Google has announced the expected release of a new platform called Google Earth (GE) Builder. The basics are this:
- GE Builder is a publishing platform.
- GE Builder provides for the ability to move all geospatial data to the cloud for the purposes of map building for end-user consumption.
- GE Builder is intended for enterprise-level data management whereby the most common types of geospatial data (shapefiles, TAB, Mr. SID, JPG2000, TIFF, KML) can be stored and cataloged.
- GE Builder can extract all metadata associated with these data types and index them for quick search.
Let's answer some basic questions… these are ones I put to Dylan Lorimar, Google Earth's product manager. I conducted a brief phone interview with him on April 19th. Some of the answers below are paraphrased (refer to graphic at right; click for larger image [Images courtesy of Google]).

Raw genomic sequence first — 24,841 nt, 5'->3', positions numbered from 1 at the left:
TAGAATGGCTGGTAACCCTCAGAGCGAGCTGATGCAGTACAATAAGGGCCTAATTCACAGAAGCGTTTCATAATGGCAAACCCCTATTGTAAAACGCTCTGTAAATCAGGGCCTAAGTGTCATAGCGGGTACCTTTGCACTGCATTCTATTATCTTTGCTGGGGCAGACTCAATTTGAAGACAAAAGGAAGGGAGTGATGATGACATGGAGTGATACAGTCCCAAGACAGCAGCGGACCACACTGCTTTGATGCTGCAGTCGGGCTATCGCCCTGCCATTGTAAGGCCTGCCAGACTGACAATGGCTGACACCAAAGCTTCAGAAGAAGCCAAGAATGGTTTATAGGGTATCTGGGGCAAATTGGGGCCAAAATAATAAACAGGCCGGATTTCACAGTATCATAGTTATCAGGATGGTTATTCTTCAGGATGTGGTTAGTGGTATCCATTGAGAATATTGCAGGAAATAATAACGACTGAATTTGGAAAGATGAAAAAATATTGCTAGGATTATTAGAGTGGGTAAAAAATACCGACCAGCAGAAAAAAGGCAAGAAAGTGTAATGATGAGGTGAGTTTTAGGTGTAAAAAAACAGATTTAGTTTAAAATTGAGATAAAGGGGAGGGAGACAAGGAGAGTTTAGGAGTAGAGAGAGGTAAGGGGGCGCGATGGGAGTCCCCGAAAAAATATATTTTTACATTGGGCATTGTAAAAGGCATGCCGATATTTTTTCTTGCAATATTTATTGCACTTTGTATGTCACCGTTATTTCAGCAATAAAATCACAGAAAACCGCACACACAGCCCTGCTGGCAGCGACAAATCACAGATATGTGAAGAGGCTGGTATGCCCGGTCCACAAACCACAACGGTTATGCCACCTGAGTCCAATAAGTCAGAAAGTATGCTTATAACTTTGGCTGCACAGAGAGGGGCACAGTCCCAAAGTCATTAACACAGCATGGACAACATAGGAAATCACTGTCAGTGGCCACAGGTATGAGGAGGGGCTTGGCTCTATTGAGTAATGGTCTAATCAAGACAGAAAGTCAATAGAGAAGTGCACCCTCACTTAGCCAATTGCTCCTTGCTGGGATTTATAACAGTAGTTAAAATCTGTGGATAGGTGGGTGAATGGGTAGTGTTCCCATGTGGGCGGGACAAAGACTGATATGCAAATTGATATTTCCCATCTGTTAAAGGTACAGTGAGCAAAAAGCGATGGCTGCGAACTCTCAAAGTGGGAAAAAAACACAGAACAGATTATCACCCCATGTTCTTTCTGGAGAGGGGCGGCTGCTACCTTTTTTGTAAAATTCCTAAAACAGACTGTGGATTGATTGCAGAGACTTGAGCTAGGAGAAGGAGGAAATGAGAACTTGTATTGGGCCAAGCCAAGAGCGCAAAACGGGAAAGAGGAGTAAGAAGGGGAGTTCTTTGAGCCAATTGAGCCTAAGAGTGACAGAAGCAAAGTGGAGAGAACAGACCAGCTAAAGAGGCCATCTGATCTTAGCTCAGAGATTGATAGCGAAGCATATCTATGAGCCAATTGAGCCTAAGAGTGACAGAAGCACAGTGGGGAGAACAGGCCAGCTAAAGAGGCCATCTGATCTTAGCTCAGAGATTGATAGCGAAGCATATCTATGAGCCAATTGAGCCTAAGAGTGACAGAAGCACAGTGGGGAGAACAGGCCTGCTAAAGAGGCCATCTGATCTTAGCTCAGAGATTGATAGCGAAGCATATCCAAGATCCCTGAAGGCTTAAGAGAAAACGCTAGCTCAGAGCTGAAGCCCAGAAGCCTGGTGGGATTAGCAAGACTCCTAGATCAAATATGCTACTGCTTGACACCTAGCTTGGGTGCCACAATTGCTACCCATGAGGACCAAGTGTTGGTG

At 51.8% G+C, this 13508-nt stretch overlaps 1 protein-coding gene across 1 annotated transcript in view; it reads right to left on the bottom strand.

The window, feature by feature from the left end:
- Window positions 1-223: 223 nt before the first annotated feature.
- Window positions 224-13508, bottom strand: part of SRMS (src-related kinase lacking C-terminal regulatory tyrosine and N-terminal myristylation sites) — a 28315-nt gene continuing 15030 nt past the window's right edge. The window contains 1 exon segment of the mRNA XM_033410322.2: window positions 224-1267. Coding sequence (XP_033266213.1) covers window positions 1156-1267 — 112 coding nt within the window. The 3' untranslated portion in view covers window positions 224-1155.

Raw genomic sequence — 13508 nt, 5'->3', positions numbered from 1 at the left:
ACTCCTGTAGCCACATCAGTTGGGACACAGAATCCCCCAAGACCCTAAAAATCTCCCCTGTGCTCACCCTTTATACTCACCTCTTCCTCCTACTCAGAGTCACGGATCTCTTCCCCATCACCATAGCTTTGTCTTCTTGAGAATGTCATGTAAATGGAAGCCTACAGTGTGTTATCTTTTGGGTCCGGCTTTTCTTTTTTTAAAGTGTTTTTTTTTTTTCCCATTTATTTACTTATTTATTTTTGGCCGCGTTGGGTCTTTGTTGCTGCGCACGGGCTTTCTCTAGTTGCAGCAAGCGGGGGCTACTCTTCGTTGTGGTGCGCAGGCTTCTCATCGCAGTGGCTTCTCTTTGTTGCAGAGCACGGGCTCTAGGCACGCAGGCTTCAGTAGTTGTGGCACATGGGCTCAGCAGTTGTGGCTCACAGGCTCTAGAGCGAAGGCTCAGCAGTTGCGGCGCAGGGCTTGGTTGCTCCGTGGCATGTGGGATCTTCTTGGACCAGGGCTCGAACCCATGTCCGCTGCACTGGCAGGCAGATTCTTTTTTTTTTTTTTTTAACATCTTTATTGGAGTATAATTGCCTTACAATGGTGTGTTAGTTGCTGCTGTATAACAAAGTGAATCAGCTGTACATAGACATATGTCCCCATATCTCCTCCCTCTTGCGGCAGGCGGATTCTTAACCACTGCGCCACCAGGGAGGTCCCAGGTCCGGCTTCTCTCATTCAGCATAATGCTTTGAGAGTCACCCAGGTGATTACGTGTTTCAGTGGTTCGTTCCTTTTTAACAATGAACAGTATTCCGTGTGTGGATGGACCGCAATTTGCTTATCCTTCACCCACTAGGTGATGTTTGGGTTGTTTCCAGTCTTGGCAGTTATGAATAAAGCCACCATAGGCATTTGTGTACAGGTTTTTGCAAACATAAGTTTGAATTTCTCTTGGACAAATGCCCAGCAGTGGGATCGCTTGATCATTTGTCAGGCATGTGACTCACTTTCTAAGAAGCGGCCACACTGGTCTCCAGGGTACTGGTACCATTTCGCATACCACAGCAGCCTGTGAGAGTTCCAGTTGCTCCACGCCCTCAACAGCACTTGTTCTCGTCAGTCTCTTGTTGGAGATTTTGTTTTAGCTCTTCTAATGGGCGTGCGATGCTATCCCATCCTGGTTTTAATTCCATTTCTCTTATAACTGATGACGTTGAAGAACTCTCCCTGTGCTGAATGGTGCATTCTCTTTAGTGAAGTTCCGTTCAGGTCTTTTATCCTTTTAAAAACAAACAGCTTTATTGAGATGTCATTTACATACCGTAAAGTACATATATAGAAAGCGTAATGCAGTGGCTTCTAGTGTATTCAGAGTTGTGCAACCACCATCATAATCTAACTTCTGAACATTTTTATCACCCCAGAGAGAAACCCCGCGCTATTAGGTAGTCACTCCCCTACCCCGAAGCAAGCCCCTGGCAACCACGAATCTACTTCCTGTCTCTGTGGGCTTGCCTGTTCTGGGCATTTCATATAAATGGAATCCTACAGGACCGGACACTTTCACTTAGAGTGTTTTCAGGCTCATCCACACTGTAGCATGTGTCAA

If this is a cloud storage platform, how much data can I store?
While pricing is not yet available, it will be based on levels of storage required and provisioned as needed by the user. The platform was conceived with the largest agencies in mind… think petabytes.
What kinds of processing can be performed by GE Builder, if any?
The vision for GE Builder was to productize the processing infrastructure required by large geospatial data sets. For example, if a user wanted to upload raw satellite imagery to the GE Builder cloud, they would be able to process the imagery to perform masking, edge matching, minimal color balancing and "feathering" the tiles to create a seamless image map. By raw, it is presumed you have the data with the appropriate metadata like that found in a GeoTIFF or Mr.SID data. In addition, the tiling of vector data can also be accomplished.